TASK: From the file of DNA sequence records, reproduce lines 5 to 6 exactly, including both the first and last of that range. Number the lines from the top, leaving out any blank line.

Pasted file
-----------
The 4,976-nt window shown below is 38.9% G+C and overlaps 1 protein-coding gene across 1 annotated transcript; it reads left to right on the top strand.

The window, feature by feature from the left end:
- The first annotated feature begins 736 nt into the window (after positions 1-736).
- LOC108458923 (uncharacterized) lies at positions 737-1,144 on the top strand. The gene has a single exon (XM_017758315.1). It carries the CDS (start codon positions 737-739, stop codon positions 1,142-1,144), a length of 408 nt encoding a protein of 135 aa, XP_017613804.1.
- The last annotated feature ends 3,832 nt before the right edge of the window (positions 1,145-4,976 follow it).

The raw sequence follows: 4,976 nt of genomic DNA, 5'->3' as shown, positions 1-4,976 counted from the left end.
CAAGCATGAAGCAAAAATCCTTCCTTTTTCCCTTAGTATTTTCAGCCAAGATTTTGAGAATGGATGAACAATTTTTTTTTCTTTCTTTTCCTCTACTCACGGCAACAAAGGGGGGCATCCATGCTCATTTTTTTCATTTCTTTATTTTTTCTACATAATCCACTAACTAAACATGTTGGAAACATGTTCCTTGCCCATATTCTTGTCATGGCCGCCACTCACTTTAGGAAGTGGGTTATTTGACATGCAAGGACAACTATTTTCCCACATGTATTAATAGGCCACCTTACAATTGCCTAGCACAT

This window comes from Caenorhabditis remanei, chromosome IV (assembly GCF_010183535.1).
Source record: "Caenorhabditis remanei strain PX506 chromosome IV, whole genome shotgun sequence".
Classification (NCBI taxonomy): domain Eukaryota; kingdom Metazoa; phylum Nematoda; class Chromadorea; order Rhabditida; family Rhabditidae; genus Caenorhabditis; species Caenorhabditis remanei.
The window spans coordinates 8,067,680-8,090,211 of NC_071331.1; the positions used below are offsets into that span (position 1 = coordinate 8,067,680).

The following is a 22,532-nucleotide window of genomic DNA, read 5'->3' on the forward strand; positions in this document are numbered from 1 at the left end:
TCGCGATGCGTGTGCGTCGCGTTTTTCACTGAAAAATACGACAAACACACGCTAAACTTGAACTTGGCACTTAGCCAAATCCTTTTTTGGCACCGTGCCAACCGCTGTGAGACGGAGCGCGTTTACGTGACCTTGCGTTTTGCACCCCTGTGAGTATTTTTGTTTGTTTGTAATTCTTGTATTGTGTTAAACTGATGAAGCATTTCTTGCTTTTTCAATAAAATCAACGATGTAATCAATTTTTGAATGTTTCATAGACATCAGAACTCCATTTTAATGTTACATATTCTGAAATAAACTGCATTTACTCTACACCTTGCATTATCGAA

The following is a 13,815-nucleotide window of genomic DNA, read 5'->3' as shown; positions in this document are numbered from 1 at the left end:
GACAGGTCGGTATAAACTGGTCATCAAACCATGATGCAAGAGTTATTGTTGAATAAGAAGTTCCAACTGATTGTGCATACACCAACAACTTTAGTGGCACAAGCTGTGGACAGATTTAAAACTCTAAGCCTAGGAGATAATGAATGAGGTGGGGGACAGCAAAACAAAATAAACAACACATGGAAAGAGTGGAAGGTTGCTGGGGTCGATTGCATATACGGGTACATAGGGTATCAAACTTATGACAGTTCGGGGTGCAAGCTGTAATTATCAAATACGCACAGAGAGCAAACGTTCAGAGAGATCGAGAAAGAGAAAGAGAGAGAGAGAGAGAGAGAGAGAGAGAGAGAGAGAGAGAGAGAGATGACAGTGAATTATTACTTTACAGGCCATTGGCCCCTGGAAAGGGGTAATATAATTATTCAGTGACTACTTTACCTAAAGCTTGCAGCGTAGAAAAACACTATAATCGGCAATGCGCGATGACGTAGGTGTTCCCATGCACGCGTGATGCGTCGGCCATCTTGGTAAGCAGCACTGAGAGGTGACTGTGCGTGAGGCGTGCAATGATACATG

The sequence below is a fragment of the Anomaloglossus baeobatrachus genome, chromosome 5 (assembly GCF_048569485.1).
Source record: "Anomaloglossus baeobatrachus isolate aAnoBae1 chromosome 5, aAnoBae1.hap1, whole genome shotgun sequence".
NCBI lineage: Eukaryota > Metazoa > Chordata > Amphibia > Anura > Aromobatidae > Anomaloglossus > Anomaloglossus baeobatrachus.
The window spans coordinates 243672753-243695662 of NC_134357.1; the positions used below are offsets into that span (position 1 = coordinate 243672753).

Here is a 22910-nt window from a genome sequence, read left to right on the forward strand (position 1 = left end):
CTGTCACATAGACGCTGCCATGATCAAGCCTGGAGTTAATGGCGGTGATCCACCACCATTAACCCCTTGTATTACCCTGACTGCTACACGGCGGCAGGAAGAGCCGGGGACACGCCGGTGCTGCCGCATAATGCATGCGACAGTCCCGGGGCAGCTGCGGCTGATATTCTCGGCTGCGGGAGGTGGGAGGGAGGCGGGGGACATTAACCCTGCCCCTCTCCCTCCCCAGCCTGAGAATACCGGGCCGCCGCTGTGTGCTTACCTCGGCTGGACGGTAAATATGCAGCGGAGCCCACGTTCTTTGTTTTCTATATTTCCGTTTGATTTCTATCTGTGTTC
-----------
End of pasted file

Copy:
- The last annotated feature ends 3,832 nt before the right edge of the window (positions 1,145-4,976 follow it).

The raw sequence follows: 4,976 nt of genomic DNA, 5'->3' as shown, positions 1-4,976 counted from the left end.